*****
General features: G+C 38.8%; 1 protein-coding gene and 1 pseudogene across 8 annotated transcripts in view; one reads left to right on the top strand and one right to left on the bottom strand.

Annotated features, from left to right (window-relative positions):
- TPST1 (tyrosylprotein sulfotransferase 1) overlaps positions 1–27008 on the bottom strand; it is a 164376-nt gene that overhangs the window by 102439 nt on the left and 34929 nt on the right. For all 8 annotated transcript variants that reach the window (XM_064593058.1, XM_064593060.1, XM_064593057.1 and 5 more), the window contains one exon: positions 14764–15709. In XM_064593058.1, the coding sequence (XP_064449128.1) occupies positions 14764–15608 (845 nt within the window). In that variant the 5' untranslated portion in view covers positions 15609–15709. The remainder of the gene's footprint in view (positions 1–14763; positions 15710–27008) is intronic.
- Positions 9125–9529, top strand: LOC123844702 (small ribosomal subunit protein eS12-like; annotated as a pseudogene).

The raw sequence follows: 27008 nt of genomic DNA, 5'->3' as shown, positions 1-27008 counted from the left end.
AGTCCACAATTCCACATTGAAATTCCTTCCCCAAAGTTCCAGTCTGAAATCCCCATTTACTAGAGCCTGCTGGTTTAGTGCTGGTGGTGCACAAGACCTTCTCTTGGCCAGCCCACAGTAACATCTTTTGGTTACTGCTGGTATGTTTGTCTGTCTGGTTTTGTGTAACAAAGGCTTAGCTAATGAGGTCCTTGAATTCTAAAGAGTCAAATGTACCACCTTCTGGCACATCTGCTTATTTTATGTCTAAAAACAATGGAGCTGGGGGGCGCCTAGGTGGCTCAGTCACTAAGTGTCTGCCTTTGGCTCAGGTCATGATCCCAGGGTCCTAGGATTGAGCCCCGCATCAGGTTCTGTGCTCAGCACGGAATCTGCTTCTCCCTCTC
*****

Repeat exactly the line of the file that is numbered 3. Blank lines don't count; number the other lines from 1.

- TPST1 (tyrosylprotein sulfotransferase 1) overlaps positions 1–27008 on the bottom strand; it is a 164376-nt gene that overhangs the window by 102439 nt on the left and 34929 nt on the right. For all 8 annotated transcript variants that reach the window (XM_064593058.1, XM_064593060.1, XM_064593057.1 and 5 more), the window contains one exon: positions 14764–15709. In XM_064593058.1, the coding sequence (XP_064449128.1) occupies positions 14764–15608 (845 nt within the window). In that variant the 5' untranslated portion in view covers positions 15609–15709. The remainder of the gene's footprint in view (positions 1–14763; positions 15710–27008) is intronic.